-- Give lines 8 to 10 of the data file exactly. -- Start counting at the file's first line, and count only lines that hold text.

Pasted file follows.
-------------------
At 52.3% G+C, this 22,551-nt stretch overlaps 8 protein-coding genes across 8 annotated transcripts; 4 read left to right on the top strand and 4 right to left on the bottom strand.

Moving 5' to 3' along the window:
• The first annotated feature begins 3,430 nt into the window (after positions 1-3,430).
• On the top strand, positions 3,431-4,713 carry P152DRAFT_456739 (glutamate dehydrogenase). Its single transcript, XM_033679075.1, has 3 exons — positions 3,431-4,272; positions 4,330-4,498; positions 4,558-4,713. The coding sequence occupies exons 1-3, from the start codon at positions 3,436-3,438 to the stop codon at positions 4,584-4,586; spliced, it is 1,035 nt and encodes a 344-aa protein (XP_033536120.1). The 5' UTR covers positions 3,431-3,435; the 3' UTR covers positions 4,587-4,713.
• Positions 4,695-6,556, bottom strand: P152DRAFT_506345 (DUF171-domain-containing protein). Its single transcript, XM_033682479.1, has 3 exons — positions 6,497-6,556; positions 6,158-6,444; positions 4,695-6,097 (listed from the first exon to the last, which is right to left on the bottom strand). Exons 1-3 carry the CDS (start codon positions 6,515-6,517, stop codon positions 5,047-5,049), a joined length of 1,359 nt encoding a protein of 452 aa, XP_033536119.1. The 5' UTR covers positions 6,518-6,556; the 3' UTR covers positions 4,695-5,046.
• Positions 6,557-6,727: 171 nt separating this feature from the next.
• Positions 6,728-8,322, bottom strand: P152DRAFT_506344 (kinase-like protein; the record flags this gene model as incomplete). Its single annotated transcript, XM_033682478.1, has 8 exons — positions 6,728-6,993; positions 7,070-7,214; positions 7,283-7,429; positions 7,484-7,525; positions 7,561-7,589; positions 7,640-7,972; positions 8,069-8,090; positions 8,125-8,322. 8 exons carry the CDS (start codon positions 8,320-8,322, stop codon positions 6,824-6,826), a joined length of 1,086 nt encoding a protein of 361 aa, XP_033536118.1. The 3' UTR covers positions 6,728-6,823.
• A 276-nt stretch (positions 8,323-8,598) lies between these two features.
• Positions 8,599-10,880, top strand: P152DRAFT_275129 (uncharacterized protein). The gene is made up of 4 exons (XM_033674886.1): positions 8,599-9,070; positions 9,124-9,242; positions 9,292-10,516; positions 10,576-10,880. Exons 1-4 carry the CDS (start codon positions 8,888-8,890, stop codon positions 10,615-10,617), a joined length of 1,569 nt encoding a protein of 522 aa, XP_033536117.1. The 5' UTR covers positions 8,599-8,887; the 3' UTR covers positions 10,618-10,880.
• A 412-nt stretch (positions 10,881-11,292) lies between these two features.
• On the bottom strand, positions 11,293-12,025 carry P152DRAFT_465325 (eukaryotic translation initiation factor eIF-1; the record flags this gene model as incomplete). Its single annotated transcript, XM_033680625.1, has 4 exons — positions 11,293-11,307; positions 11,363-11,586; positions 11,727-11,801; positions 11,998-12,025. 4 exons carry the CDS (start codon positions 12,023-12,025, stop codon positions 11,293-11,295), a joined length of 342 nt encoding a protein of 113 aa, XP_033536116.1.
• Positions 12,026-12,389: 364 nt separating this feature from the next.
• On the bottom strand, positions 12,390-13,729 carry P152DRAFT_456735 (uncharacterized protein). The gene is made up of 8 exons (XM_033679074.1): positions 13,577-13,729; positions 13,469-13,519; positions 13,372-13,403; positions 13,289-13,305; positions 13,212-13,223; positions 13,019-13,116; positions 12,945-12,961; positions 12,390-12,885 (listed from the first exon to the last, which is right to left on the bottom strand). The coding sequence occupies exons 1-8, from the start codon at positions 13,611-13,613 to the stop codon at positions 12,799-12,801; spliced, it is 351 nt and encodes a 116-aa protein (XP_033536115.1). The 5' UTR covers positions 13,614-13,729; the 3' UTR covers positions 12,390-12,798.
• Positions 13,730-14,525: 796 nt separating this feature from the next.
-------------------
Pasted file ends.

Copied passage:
• A 276-nt stretch (positions 8,323-8,598) lies between these two features.
• Positions 8,599-10,880, top strand: P152DRAFT_275129 (uncharacterized protein). The gene is made up of 4 exons (XM_033674886.1): positions 8,599-9,070; positions 9,124-9,242; positions 9,292-10,516; positions 10,576-10,880. Exons 1-4 carry the CDS (start codon positions 8,888-8,890, stop codon positions 10,615-10,617), a joined length of 1,569 nt encoding a protein of 522 aa, XP_033536117.1. The 5' UTR covers positions 8,599-8,887; the 3' UTR covers positions 10,618-10,880.
• A 412-nt stretch (positions 10,881-11,292) lies between these two features.